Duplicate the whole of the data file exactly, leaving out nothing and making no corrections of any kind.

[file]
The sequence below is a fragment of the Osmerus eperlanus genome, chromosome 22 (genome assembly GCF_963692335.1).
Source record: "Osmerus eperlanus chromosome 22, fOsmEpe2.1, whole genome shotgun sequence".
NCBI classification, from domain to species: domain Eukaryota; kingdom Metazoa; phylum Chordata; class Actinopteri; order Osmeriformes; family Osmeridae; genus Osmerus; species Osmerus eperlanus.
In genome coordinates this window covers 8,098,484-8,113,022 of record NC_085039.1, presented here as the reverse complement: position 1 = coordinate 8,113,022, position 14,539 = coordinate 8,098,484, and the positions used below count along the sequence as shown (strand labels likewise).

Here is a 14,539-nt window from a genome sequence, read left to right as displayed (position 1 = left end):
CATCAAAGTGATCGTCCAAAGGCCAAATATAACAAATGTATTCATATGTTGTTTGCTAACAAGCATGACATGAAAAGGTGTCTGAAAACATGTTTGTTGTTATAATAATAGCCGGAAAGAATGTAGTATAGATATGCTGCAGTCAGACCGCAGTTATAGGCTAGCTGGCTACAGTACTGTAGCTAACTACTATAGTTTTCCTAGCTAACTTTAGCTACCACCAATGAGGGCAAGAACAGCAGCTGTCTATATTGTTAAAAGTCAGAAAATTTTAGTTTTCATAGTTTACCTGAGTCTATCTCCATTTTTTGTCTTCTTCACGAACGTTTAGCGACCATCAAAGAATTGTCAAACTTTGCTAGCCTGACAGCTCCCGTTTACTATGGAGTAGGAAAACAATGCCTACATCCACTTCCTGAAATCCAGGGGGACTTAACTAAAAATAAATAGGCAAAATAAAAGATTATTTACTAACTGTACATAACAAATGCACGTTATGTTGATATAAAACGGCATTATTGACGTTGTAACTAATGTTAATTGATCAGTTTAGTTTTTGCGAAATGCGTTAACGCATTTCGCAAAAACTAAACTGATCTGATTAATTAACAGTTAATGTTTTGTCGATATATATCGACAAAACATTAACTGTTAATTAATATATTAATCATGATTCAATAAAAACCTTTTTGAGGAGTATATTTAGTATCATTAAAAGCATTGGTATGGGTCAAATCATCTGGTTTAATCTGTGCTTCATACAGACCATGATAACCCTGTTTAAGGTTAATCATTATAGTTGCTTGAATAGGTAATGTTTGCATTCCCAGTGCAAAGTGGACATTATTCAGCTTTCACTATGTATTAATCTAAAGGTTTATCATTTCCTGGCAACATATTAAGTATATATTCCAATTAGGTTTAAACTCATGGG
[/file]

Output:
The sequence below is a fragment of the Osmerus eperlanus genome, chromosome 22 (genome assembly GCF_963692335.1).
Source record: "Osmerus eperlanus chromosome 22, fOsmEpe2.1, whole genome shotgun sequence".
NCBI classification, from domain to species: domain Eukaryota; kingdom Metazoa; phylum Chordata; class Actinopteri; order Osmeriformes; family Osmeridae; genus Osmerus; species Osmerus eperlanus.
In genome coordinates this window covers 8,098,484-8,113,022 of record NC_085039.1, presented here as the reverse complement: position 1 = coordinate 8,113,022, position 14,539 = coordinate 8,098,484, and the positions used below count along the sequence as shown (strand labels likewise).

Here is a 14,539-nt window from a genome sequence, read left to right as displayed (position 1 = left end):
CATCAAAGTGATCGTCCAAAGGCCAAATATAACAAATGTATTCATATGTTGTTTGCTAACAAGCATGACATGAAAAGGTGTCTGAAAACATGTTTGTTGTTATAATAATAGCCGGAAAGAATGTAGTATAGATATGCTGCAGTCAGACCGCAGTTATAGGCTAGCTGGCTACAGTACTGTAGCTAACTACTATAGTTTTCCTAGCTAACTTTAGCTACCACCAATGAGGGCAAGAACAGCAGCTGTCTATATTGTTAAAAGTCAGAAAATTTTAGTTTTCATAGTTTACCTGAGTCTATCTCCATTTTTTGTCTTCTTCACGAACGTTTAGCGACCATCAAAGAATTGTCAAACTTTGCTAGCCTGACAGCTCCCGTTTACTATGGAGTAGGAAAACAATGCCTACATCCACTTCCTGAAATCCAGGGGGACTTAACTAAAAATAAATAGGCAAAATAAAAGATTATTTACTAACTGTACATAACAAATGCACGTTATGTTGATATAAAACGGCATTATTGACGTTGTAACTAATGTTAATTGATCAGTTTAGTTTTTGCGAAATGCGTTAACGCATTTCGCAAAAACTAAACTGATCTGATTAATTAACAGTTAATGTTTTGTCGATATATATCGACAAAACATTAACTGTTAATTAATATATTAATCATGATTCAATAAAAACCTTTTTGAGGAGTATATTTAGTATCATTAAAAGCATTGGTATGGGTCAAATCATCTGGTTTAATCTGTGCTTCATACAGACCATGATAACCCTGTTTAAGGTTAATCATTATAGTTGCTTGAATAGGTAATGTTTGCATTCCCAGTGCAAAGTGGACATTATTCAGCTTTCACTATGTATTAATCTAAAGGTTTATCATTTCCTGGCAACATATTAAGTATATATTCCAATTAGGTTTAAACTCATGGG